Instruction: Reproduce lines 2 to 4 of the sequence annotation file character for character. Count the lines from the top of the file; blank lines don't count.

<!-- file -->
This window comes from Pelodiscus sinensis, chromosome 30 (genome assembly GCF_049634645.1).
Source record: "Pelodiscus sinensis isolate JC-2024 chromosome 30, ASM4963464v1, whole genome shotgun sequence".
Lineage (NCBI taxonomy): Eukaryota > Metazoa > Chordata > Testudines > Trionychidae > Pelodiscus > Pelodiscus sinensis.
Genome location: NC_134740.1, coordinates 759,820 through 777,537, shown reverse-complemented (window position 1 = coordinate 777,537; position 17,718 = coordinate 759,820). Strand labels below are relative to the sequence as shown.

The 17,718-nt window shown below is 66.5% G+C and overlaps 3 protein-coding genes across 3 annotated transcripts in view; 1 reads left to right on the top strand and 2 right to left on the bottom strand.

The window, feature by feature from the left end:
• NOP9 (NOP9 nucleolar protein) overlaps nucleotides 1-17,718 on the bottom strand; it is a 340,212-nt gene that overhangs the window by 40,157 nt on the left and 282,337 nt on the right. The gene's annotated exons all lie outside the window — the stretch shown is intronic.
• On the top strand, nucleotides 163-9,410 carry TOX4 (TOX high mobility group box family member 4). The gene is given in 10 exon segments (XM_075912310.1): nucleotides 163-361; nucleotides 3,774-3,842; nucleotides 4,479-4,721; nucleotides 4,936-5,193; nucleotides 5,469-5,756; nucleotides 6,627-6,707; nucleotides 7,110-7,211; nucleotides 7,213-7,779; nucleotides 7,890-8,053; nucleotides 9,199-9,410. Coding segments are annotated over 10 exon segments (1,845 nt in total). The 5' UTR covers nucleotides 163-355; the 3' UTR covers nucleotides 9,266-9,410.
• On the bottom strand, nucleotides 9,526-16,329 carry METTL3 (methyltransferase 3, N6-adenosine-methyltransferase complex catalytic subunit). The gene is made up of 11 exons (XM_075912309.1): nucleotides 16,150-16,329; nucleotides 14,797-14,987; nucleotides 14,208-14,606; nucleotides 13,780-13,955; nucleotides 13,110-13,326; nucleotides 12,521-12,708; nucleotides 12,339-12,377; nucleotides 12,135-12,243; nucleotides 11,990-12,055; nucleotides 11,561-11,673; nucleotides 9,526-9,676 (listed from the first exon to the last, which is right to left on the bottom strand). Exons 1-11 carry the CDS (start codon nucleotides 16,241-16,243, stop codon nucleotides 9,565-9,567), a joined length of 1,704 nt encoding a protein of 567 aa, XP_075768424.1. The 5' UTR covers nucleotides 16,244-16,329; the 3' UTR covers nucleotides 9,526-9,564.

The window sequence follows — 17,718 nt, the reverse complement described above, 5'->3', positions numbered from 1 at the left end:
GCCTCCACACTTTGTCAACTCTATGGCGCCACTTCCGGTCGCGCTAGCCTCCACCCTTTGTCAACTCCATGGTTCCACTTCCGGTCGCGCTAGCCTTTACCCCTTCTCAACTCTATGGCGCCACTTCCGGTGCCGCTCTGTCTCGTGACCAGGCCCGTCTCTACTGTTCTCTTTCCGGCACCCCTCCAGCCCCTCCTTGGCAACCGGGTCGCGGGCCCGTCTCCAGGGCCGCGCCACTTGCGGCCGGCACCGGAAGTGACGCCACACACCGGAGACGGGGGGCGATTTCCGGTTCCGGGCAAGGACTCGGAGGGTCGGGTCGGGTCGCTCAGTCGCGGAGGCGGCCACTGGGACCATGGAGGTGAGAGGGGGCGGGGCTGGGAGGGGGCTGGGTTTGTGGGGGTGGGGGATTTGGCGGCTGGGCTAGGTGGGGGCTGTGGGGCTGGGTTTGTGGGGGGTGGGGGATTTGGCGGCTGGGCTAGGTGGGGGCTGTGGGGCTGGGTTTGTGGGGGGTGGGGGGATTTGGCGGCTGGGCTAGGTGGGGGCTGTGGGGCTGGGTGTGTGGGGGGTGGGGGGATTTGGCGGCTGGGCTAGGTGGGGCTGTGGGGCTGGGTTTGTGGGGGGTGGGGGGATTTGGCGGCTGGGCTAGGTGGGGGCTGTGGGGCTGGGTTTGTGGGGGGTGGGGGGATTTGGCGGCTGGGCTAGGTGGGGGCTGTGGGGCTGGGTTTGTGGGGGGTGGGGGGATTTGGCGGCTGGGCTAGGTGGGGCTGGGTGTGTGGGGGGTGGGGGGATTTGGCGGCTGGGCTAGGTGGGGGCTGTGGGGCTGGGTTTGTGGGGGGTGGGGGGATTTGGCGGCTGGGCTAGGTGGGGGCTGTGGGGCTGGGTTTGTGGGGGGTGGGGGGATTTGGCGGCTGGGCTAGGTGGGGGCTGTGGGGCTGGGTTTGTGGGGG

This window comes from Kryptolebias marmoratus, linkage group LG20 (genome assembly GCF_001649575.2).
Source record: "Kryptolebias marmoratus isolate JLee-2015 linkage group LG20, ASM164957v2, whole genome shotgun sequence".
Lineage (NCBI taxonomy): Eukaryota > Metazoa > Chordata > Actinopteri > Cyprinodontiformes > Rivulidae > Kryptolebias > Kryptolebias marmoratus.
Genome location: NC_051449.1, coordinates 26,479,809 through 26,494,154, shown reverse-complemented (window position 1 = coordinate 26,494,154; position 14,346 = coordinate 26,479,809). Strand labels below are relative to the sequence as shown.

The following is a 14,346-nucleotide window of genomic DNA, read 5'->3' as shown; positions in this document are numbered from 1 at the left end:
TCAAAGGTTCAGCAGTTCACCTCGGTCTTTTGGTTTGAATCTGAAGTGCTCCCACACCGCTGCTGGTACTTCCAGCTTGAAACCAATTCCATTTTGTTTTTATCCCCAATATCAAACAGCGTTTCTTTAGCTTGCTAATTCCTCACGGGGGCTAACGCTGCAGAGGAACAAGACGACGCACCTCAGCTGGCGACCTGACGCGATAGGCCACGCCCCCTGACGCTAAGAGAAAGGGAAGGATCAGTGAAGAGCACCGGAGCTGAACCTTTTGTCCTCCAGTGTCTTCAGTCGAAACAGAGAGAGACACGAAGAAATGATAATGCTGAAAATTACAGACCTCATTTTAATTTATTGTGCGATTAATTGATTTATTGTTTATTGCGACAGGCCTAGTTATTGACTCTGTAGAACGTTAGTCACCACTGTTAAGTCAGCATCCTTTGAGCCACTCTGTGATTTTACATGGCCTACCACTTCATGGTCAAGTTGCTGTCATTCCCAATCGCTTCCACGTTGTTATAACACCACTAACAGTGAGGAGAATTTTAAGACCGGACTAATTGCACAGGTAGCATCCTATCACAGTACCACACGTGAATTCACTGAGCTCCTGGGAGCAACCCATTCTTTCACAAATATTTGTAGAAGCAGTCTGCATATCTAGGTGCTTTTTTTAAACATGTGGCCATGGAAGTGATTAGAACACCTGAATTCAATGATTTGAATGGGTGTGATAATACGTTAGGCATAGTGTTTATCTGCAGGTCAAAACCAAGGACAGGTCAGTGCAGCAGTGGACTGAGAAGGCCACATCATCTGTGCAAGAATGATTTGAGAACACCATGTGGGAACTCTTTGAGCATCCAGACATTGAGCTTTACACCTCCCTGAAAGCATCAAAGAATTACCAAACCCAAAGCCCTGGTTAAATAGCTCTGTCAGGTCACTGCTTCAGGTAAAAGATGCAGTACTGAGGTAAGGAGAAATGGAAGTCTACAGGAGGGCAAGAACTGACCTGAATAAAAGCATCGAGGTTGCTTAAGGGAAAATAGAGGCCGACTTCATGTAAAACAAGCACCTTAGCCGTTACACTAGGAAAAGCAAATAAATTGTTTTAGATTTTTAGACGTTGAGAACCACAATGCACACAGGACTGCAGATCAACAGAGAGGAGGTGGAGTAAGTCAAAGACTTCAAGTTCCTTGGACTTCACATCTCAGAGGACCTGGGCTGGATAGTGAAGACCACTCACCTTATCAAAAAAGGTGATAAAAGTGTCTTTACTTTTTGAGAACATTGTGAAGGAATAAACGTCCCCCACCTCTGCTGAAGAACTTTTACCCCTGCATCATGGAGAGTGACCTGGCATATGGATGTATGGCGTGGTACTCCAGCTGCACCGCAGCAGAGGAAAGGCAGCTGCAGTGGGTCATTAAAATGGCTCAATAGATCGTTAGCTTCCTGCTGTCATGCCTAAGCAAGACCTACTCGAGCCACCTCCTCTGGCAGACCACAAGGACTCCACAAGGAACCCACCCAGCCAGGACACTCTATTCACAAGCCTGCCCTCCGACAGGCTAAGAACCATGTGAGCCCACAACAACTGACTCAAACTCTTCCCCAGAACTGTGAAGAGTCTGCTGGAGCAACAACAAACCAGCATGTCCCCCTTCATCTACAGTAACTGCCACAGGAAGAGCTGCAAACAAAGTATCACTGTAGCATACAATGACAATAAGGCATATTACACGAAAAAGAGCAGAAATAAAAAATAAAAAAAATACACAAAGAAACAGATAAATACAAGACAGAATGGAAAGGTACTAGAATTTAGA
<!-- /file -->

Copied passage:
Source record: "Pelodiscus sinensis isolate JC-2024 chromosome 30, ASM4963464v1, whole genome shotgun sequence".
Lineage (NCBI taxonomy): Eukaryota > Metazoa > Chordata > Testudines > Trionychidae > Pelodiscus > Pelodiscus sinensis.
Genome location: NC_134740.1, coordinates 759,820 through 777,537, shown reverse-complemented (window position 1 = coordinate 777,537; position 17,718 = coordinate 759,820). Strand labels below are relative to the sequence as shown.